SHANGHAI: Weeks after Beijing banned fundraising through token launches and ordered some bitcoin exchanges to shut, casting a chill over the cryptocurrency industry, traders say that the market is far from dead.
While several exchanges have announced that they will close by the end of this month, traders have now moved to buy and sell bitcoin directly with each other on peer-to-peer marketplaces and messenger apps. Industry insiders say some overseas-based initial coin offerings (ICOs) are still being marketed.
Although the crackdown has dissuaded large swathes of less-experienced investors from participating in the trade, market participants point to the limits Chinese regulators ultimately face in controlling the industry, where many users are anonymous and difficult to track.
In the short-run, the crackdown has also created an arbitrage opportunity for investors, with the price of bitcoin in China now trading at a discount to overseas exchanges.
“They can’t set rules to stop me from investing in what I want to invest in. They say you are protecting me, but as long as I think this is good, they have no way to intervene,” said a Chinese bitcoin investor named Victor, who declined to give his full name citing current sensitivities.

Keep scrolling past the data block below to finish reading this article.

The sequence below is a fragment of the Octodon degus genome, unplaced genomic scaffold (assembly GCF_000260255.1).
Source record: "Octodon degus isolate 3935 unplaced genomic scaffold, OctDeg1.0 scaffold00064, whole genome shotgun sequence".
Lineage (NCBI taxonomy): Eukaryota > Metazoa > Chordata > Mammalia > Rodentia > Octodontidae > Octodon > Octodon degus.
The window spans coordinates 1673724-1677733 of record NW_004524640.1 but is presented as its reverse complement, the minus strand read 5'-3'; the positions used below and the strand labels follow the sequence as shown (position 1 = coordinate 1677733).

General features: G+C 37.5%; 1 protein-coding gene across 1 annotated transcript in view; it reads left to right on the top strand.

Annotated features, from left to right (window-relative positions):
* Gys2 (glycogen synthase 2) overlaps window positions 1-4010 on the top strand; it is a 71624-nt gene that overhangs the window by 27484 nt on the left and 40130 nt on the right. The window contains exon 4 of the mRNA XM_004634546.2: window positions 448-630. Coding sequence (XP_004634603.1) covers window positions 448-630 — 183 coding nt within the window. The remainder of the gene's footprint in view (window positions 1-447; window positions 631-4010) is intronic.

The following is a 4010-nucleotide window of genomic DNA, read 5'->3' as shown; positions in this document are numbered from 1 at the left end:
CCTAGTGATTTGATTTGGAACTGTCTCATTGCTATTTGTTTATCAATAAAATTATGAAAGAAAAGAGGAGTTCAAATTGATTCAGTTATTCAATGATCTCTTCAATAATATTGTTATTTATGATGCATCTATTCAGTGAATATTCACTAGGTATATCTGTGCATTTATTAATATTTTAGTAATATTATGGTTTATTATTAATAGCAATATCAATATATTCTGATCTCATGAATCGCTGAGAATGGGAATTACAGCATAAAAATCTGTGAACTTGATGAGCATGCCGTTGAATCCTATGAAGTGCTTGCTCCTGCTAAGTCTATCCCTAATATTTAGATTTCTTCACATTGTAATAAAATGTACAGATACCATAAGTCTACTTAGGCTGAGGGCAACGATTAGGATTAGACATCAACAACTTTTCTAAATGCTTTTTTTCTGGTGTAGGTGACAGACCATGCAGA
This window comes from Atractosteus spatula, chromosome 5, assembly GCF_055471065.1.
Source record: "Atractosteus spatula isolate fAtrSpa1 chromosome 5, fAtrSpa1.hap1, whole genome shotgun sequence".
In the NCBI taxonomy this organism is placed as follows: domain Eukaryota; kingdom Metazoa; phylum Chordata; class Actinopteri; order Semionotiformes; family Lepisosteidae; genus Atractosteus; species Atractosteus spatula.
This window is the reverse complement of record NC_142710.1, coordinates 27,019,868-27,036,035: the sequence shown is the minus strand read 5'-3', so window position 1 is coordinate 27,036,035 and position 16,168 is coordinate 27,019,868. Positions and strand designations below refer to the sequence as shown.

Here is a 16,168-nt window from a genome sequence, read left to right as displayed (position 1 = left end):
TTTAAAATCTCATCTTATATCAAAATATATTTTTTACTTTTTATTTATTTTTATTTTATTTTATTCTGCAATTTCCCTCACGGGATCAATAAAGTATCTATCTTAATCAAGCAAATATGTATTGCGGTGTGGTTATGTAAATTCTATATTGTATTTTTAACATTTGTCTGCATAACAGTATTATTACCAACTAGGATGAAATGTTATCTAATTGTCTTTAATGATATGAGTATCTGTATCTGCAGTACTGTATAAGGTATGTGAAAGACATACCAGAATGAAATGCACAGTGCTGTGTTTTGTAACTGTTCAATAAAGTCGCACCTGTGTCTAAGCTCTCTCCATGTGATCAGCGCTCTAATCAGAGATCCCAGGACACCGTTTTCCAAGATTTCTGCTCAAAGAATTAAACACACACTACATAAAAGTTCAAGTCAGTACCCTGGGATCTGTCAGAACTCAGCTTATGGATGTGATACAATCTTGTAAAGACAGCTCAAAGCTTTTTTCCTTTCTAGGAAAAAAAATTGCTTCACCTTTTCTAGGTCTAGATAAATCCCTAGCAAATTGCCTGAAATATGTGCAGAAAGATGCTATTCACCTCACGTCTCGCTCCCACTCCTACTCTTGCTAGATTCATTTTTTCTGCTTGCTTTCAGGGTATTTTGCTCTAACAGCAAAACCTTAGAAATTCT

“I can do over-the-counter trades or I’ll go offshore…My wallet is my wallet. I’ve never registered my identification card.”
The Chinese government on Sept 4 ordered ICOs to cease and soon after ordered some cryptocurrency exchanges to shut. Over 15 exchanges, including the three largest players OkCoin, Huobi and BTCChina, have since announced that they will close their mainland businesses by the end of September.
While the clampdown caused the bitcoin price in China to tumble as much as 8 per cent on the day of the announcement, it has since recovered to 24,101 yuan ($3,615.67) on Chinese exchange Huobi. On US exchange Bitstamp, it BTC=BTSP currently trades at $4,205.
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